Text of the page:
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A Tale of Two Cities

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“How I admire the gallantry of your youthful spirit, Mr. Lorry.” “How I admire your bravery and youthful spirit, Mr. Lorry.”
“Tut! Nonsense, sir!—And, my dear Charles,” said Mr. Lorry, glancing at the House again, “you are to remember, that getting things out of Paris at this present time, no matter what things, is next to an impossibility. Papers and precious matters were this very day brought to us here (I speak in strict confidence; it is not business-like to whisper it, even to you), by the strangest bearers you can imagine, every one of whom had his head hanging on by a single hair as he passed the Barriers. At another time, our parcels would come and go, as easily as in business-like Old England; but now, everything is stopped.” “Tut! Nonsense, sir! And, my dear Charles,” said Mr. Lorry, glancing at the head of the bank again, “remember that getting anything out of Paris right now, no matter what it is, is almost impossible. Some papers and important matters were brought here just today by the strangest people you could imagine, all of whom could have been seized and had their heads chopped off as they passed through the barriers out of France. (I'm telling you this in secret—it is unprofessional for me to whisper about it, even to you.) Any other time our packages would come and go as easily as they would here in England. Now, everything has stopped.”
“And do you really go to-night?” “And are you really leaving tonight?”
“I really go to-night, for the case has become too pressing to admit of delay.” “I’m really leaving tonight. The situation has become too urgent for me to delay.”
“And do you take no one with you?” “And you aren’t taking anyone with you?”
“All sorts of people have been proposed to me, but I will have nothing to say to any of them. I intend to take Jerry. Jerry has been my bodyguard on Sunday nights for a long time past and I am used to him. Nobody will suspect Jerry of being anything but an English bull-dog, or of having any design in his head but to fly at anybody who touches his master.” “Many different people have been suggested to me, but I don’t want any of them. I plan to take Jerry. Jerry has been my bodyguard on Sunday nights for a long time and I’m used to him. Nobody will suspect Jerry of being anything but an English ruffian, or of having any idea in his head but to attack anyone who harms me.”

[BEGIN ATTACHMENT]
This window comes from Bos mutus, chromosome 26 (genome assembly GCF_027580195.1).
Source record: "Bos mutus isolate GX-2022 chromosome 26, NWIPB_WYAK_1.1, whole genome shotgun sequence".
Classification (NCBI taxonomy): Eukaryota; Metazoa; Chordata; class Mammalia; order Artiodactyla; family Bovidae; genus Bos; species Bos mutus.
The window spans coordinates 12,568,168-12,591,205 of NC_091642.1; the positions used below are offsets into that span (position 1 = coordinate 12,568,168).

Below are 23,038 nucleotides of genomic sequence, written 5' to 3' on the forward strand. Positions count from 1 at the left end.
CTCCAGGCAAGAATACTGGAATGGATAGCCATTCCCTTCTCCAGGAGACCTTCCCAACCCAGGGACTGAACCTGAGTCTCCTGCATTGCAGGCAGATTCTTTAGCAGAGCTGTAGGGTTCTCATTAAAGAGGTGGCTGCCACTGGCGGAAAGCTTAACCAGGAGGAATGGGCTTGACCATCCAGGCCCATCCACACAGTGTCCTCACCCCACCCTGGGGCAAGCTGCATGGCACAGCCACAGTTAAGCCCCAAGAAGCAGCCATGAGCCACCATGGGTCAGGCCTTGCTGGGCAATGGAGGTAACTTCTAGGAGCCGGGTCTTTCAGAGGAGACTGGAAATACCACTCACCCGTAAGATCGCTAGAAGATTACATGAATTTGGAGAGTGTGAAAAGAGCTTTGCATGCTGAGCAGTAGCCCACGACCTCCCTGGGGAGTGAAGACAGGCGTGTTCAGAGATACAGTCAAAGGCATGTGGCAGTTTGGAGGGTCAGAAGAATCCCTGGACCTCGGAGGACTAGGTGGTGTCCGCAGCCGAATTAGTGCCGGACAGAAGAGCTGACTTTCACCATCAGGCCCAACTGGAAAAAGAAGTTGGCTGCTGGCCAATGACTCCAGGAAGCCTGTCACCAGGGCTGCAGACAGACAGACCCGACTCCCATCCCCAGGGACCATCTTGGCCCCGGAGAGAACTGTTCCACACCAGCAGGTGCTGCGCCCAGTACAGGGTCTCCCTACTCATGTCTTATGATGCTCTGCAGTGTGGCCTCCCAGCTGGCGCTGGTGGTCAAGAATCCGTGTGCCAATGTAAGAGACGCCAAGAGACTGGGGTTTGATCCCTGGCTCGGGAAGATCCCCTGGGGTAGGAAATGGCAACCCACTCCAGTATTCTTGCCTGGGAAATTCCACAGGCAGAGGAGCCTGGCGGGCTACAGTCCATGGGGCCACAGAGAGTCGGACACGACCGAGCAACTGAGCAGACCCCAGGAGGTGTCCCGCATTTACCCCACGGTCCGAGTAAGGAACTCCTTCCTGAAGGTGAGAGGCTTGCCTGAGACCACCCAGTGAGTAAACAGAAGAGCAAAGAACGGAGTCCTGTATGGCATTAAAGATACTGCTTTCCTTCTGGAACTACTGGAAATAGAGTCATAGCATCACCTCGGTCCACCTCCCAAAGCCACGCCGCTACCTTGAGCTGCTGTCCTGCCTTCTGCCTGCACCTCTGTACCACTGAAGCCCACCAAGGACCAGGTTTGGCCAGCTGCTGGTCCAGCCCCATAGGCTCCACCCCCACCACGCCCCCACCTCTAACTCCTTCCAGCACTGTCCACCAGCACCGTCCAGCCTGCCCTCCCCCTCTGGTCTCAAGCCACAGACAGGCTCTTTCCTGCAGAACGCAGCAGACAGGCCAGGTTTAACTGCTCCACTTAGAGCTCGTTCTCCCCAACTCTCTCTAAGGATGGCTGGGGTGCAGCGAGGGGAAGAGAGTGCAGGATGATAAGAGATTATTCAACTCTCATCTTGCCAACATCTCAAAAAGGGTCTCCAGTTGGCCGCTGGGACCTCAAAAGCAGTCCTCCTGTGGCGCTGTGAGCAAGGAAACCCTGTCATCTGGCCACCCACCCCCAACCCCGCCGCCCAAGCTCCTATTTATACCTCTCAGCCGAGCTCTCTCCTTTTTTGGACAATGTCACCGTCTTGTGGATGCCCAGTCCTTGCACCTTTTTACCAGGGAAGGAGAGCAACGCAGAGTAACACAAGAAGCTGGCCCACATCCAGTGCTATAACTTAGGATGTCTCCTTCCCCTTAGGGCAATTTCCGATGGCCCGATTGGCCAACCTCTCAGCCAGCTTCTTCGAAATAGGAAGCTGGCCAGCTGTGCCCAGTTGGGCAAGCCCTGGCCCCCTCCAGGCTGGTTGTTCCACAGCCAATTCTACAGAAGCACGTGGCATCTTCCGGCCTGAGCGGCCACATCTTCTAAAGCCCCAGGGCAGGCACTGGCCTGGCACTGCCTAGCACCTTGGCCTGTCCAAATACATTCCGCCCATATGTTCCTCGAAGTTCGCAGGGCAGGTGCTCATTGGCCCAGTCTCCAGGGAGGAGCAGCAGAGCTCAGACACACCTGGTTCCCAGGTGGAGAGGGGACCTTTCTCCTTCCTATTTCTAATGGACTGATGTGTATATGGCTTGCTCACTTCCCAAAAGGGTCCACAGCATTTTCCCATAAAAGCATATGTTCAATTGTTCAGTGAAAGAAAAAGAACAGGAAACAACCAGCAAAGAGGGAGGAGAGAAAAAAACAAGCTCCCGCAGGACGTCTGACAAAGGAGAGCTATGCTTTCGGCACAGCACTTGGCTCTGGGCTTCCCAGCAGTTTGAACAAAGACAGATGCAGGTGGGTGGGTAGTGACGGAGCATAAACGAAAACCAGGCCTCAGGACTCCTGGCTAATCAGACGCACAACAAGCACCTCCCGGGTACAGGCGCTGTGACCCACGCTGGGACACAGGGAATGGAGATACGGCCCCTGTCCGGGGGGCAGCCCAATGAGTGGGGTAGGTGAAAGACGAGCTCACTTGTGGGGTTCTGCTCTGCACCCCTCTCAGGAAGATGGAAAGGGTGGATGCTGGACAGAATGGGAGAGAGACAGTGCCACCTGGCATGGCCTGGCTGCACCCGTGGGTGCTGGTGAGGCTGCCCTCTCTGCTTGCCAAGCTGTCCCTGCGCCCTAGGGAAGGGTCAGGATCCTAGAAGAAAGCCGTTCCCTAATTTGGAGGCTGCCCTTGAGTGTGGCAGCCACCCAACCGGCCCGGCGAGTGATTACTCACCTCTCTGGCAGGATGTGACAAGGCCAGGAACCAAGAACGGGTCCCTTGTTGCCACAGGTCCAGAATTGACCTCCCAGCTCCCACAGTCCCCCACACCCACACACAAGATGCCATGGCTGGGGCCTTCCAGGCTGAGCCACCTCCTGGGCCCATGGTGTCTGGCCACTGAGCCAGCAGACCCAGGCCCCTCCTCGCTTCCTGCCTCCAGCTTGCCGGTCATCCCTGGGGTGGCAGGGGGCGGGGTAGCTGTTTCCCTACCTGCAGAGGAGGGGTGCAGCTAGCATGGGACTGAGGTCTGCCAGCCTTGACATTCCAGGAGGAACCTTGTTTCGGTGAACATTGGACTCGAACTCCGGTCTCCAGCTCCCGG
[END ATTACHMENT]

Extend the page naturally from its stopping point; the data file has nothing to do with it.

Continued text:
“I must say again that I heartily admire your gallantry and youthfulness.” “I have to say again that I admire your bravery and youthfulness.”
“I must say again, nonsense, nonsense! When I have executed this little commission, I shall, perhaps, accept Tellson’s proposal to retire and live at my ease. Time enough, then, to think about growing old.” “I say again that’s nonsense! When I have completed this little task, maybe I will accept Tellson’s offer to retire and live the easy life. I’ll have enough time then to think about growing old.”
This dialogue had taken place at Mr. Lorry’s usual desk, with Monseigneur swarming within a yard or two of it, boastful of what he would do to avenge himself on the rascal-people before long. It was too much the way of Monseigneur under his reverses as a refugee, and it was much too much the way of native British orthodoxy, to talk of this terrible Revolution as if it were the only harvest ever known under the skies that had not been sown—as if nothing had ever been done, or omitted to be done, that had led to it—as if observers of the wretched millions in France, and of the misused and perverted resources that should have made them prosperous, had not seen it inevitably coming, years before, and had not in plain words recorded what they saw. Such vapouring, combined with the extravagant plots of Monseigneur for the restoration of a state of things that had utterly exhausted itself, and worn out Heaven and earth as well as itself, was hard to be endured without some remonstrance by any sane man who knew the truth. And it was such vapouring all about his ears, like a troublesome confusion of blood in his own head, added to a latent uneasiness in his mind, which had already made Charles Darnay restless, and which still kept him so. This conversation had taken place at Mr. Lorry’s desk. There were people of the French upper-class gathered within a yard or two of it, bragging about what they would soon do to avenge themselves on the peasants. It was just like these upper-class refugees, and just like the way of the British, to talk about this terrible Revolution as if it had come from nowhere—as if nothing had ever been done, or had not been done, to cause it. As if no one had seen millions of poor people in France suffering, or seen their resources, which should have made them prosperous, squandered. As if no one had seen it coming for years and had even written down what they saw. Such worthless talk, combined with the extravagant plans of the upper class to restore France to its former, unsustainable condition, was hard for any sane person who knew the truth to listen to. It was this kind of nonsense, like the conflict in his head and an uneasiness in his mind, that had made Charles Darnay restless, and that kept him restless now.

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